Britishers in 20th century Delhi’: we think of Connaught Place’s majestic facades, arrow-straight Rajpath and proud Rashtrapati Bhawan. But what of the time before Lutyens swept his architect’s pencil across the city? This walk with Surekha uncovers that oft-forgotten period: the Temporary British Capital, from 1911 – when Delhi took over the mantel from Calcutta – to 1931 when New Delhi took its familiar shape.

The story of the Civil Lines area, north of Lutyens’ opus in white, unfolded before us in a special viewing secured (read charmed and cajoled ) by Surekha of a wonderful exhibition inside the former Vice-Regal Lodge, once Lord Mountbatten’s seat of power, now restored as Delhi University’s administrative centre. Once prized away, we walked over the Ridge, past Flagstaff Tower, so familiar from Mutiny history and by rickshaw to Rajya Sabha. This inspiring building, once Metcalfe House, is now home to the Delhi Assembly. Further up the old Alipur Road, we savoured the feast of the Maidens Hotel, where Lutyens brainstormed his new city, and still a sumptuous hotel. We concluded with a filling breakfast at hospitable Sham Nath Villa, a guest house with its own special history, connected with the British Raj.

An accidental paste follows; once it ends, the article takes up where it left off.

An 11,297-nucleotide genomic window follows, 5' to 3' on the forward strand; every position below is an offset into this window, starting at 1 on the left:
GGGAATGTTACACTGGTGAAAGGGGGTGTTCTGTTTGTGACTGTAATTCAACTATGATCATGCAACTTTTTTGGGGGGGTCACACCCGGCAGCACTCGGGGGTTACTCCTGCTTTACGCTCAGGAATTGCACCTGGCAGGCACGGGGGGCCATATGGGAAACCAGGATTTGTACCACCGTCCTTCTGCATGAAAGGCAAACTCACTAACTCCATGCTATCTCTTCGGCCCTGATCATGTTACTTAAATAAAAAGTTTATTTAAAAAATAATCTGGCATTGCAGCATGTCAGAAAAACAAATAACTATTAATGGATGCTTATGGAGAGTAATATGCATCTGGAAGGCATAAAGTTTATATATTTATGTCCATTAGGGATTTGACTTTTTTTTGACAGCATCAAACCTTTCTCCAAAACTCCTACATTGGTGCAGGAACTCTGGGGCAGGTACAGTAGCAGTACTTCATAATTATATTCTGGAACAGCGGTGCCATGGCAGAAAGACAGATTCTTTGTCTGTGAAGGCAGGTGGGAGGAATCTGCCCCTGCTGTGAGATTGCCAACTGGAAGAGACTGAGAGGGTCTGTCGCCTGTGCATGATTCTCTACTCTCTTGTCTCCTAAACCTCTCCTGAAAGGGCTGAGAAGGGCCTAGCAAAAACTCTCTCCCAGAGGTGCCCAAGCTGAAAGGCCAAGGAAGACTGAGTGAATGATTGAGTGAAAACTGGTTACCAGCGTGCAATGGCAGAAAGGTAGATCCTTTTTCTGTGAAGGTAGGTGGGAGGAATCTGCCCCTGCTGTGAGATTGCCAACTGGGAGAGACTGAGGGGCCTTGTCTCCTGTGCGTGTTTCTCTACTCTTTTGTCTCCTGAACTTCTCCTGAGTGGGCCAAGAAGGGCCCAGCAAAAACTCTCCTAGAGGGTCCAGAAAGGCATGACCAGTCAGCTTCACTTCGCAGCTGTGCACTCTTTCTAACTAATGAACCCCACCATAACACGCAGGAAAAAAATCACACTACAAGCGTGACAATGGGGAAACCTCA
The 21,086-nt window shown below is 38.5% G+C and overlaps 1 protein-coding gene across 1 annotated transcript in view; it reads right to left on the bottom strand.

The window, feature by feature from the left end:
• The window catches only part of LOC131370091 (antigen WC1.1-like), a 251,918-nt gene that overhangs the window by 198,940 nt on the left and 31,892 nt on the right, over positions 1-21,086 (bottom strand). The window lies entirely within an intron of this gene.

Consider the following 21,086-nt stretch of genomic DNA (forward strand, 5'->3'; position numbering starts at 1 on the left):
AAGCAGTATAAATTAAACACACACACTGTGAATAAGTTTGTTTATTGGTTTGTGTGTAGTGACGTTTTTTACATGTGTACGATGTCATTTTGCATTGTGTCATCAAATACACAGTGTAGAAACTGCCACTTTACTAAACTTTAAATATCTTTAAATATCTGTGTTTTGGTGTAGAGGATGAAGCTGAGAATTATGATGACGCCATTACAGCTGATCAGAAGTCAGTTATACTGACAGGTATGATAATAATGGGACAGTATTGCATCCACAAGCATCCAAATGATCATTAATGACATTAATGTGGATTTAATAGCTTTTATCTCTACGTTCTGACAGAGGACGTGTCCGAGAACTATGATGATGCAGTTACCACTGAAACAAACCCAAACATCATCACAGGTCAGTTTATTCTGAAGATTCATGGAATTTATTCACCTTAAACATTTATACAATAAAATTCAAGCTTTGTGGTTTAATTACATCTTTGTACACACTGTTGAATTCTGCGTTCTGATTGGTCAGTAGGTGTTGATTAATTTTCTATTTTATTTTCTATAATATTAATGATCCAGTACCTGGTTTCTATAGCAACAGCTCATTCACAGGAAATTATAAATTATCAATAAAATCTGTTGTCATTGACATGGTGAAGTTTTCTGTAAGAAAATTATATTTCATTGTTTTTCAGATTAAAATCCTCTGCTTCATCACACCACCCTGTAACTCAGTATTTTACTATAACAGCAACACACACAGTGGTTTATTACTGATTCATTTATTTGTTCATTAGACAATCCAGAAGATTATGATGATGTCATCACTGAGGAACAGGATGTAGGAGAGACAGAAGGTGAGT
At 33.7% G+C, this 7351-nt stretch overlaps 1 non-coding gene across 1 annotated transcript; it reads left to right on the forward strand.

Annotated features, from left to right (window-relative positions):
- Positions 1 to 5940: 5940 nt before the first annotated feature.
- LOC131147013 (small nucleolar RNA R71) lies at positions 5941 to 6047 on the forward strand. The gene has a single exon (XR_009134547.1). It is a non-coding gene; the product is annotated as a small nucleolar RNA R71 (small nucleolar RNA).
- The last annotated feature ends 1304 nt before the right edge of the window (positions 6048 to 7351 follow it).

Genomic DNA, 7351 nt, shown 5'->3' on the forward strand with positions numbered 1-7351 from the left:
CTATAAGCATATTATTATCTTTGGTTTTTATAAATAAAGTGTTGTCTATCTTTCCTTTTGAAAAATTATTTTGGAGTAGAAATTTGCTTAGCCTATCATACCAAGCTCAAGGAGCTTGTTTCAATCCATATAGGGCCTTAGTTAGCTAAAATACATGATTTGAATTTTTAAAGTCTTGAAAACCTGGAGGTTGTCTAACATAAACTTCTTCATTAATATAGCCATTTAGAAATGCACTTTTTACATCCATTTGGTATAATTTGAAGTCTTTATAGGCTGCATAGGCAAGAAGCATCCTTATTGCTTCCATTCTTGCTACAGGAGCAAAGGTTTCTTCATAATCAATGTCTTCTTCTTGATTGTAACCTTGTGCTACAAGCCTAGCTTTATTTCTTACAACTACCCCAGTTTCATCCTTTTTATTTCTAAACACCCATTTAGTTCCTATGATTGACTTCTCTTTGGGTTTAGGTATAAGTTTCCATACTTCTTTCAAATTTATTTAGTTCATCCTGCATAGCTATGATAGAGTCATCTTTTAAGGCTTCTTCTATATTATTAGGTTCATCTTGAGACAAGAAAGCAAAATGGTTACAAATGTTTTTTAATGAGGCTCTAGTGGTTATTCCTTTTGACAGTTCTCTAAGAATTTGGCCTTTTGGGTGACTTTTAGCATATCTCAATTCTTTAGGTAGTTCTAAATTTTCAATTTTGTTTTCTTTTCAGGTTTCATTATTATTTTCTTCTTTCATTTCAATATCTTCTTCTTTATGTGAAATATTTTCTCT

b. DU University North Campus walk, Jan 2011
With the infectious enthusiasm of a fresher and the knowlege of a long-toothed professor, Surekha guided our group around Delhi University North Campus on a perfect warm and breezy Saturday afternoon. From Indraprastha, proud first women’s college of Delhi with its roots in Punjab Unversity, to noble St Stephen’s where Harry Potter would not look out of place in the dining hall and archrival Hindu College, past Daulat Ram, Sri Guru Gobind Singh College of Commerce and Miranda House. We admired the architecture old and new and soaked up the history. The characters – British and Indian – Walter George, Samuel Allnutt, Satya Nand Mukharjee, Lord Mountbatten, Annie Besant – came alive with stories of educational challenge and triumph. All framed against the backdrop of the energy and buzz of Delhi University’s thronging student successors of those early pioneers.
PYDS Walks, Jan. 2011 
 This year in January 2011, we the students of P.Y.D.S Learning academy  visited Delhi, the capital of India, Our secretary Mr. G.K.Swamy gave us a great opportunity to see Delhi. It was a dream come true. Eithteen students
 were selected from our school to go to Delhi apart from two teachers.  One of the main aims of our group to visit Delhi was to see the Historical Monuments, which are mostly unknown to the people. We were looked after by an excellent, enthusiastic and inspiring tour guide, Miss Surekha Narain. We went to many historical places but very few of them are in a proper  condition. We went to places related to Gandhiji and the revolt of 1857. While visiting these places we also did a bit of bird watching. When we saw things and places related to Gandhiji, it took us closer to him. We also